Romulus and Remus
In Roman mythology, Romulus and his twin brother Remus were the founders of the city of Rome. They were the children of Rhea Silvia and Mars (or in some variations the demi-god hero Hercules) and their story is recorded by many authors including...
The Romans Flooded the Colosseum for Sea Battles - Janelle Peters
Dig in to the history of the Roman Empire’s staged gladiatorial naval battles and how they flooded the Colosseum to reenact famous battles. — Starting in 80 CE, residents of Rome and visitors from across the Roman Empire would...
A temple (from the Latin 'templum') is a structure usually built for the purpose of, and always dedicated to, religious or spiritual activities including prayer, meditation, sacrifice and worship. The templum was a sacred precinct defined...
The Battle of Pydna
The Battle of Pydna by Andrea del Verrocchio, 1475 CE, Musée Jacquemart-André, Paris
Serapis is a Graeco-Egyptian god of the Ptolemaic Period (323-30 BCE) of Egypt developed by the monarch Ptolemy I Soter (r. 305-282 BCE) as part of his vision to unite his Egyptian and Greek subjects. Serapis’ cult later spread throughout...
Silver in Antiquity
Silver had great value and aesthetic appeal in many ancient cultures where it was used to make jewellery, tableware, figurines, ritual objects and rough-cut pieces known as hacksilver which could be used in trade or to store wealth. The metal...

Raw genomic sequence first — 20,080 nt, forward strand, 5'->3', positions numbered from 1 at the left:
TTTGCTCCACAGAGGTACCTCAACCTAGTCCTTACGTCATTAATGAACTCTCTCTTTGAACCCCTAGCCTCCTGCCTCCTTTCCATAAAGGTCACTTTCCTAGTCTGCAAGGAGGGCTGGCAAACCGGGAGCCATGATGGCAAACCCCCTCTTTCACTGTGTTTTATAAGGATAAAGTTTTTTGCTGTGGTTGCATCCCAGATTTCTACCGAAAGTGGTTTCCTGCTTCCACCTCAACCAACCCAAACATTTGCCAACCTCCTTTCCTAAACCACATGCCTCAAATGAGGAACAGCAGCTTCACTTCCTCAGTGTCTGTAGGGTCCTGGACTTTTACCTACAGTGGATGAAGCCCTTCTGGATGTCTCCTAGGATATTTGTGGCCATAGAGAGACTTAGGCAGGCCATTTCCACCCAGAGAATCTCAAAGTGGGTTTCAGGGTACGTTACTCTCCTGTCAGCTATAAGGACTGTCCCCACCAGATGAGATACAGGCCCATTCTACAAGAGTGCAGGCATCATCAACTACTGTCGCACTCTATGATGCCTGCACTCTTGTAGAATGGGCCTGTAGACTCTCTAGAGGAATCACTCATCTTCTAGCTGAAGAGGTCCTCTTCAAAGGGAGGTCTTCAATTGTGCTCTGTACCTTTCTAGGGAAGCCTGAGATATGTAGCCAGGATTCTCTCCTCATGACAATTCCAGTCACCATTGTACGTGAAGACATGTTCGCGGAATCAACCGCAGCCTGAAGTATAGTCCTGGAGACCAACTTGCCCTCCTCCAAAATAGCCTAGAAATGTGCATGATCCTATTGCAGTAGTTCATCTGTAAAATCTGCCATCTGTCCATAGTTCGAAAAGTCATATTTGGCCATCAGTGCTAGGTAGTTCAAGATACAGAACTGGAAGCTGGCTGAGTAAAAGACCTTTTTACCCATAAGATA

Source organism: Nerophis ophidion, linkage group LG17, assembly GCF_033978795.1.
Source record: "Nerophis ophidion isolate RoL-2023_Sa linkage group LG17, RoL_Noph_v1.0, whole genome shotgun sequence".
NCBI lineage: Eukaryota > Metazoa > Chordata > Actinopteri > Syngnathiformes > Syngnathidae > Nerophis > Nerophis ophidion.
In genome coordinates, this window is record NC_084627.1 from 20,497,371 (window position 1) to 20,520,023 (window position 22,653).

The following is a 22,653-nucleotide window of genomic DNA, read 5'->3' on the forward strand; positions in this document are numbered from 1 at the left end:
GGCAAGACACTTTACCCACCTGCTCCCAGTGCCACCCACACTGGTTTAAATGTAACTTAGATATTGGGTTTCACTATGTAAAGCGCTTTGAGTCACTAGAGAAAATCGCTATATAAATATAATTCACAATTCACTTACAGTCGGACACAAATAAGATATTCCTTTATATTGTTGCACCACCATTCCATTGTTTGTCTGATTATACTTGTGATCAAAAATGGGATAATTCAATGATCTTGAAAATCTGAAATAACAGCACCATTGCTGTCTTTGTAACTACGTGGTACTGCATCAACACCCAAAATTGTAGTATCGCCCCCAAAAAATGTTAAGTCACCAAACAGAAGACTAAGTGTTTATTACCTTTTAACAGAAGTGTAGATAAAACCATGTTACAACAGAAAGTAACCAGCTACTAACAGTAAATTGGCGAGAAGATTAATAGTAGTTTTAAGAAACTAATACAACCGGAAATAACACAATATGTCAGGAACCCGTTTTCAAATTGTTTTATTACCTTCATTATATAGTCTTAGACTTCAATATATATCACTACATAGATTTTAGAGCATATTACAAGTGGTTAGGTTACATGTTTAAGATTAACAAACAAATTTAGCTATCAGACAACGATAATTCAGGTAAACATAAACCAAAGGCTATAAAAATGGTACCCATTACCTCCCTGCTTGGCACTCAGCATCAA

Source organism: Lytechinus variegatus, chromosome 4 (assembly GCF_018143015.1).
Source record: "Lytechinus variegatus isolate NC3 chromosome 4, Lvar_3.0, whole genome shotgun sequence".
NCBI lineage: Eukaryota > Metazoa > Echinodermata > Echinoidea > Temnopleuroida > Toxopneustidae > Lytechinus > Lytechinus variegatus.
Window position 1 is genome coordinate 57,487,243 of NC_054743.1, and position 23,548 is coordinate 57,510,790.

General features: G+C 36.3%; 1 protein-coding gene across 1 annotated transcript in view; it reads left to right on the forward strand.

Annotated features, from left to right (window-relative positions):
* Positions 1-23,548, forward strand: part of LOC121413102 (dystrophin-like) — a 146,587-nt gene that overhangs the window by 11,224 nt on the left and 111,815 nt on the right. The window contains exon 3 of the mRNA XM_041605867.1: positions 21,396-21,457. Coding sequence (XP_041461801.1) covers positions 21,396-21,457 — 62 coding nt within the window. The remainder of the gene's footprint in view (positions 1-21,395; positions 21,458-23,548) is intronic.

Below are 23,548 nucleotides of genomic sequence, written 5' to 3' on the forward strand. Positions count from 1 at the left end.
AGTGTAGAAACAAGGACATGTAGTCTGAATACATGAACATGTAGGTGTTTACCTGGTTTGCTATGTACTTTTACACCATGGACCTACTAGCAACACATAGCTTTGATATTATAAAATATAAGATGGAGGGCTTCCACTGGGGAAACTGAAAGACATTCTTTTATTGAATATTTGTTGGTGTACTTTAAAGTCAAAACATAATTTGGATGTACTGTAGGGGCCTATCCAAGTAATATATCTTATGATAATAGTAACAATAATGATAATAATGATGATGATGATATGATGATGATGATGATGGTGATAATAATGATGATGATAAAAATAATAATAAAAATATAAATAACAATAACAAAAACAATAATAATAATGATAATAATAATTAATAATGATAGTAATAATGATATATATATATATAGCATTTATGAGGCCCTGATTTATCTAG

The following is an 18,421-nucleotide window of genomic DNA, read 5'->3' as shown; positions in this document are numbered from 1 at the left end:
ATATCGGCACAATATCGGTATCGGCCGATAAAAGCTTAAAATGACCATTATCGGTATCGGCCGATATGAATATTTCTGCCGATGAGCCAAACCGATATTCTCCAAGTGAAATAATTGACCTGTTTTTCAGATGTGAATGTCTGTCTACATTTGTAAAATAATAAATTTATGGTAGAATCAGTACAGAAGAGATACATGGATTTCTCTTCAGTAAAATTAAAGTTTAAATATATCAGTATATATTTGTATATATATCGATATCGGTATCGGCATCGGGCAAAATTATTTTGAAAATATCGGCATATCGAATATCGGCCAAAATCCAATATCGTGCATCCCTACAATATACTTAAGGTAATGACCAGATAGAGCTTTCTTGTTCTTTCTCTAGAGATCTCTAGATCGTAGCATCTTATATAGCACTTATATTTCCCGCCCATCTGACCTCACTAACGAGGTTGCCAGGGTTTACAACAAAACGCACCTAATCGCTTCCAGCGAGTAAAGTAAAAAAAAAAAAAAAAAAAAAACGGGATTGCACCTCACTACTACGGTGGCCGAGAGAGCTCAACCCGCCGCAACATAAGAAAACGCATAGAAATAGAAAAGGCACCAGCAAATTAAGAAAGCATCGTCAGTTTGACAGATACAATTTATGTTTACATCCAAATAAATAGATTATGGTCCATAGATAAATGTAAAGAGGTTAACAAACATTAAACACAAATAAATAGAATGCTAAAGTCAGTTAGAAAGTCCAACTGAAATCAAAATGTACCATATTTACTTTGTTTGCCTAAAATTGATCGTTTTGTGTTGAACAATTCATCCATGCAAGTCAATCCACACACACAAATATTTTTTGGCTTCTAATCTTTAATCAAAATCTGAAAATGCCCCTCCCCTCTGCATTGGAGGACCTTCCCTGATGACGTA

Galen (129-216 CE) was a Greek physician, author, and philosopher, working in Rome, who influenced both medical theory and practice until the middle of the 17th century CE. Owning a large, personal library, he wrote hundreds of medical treatises...
Gaius Suetonius Tranquillus (c. 69 – c. 130/140 CE), better known simply as Suetonius, was a Roman writer whose most famous work is his biographies of the first 12 Caesars. With a position close to the imperial court he was able to...
The coinage of the ancient Celts, minted from the early 3rd century BCE to the 1st century CE, at first imitated Greek and then Roman coins. Celtic engravers then soon developed their own unique style, creating distinctive coins with depictions...
Galba was Roman emperor from June 68 to January 69 CE. With the death of Emperor Nero on June 9, 68 CE, the Julio-Claudian dynasty officially ended, leaving the Roman Empire without a clear successor to the throne. With the assistance of...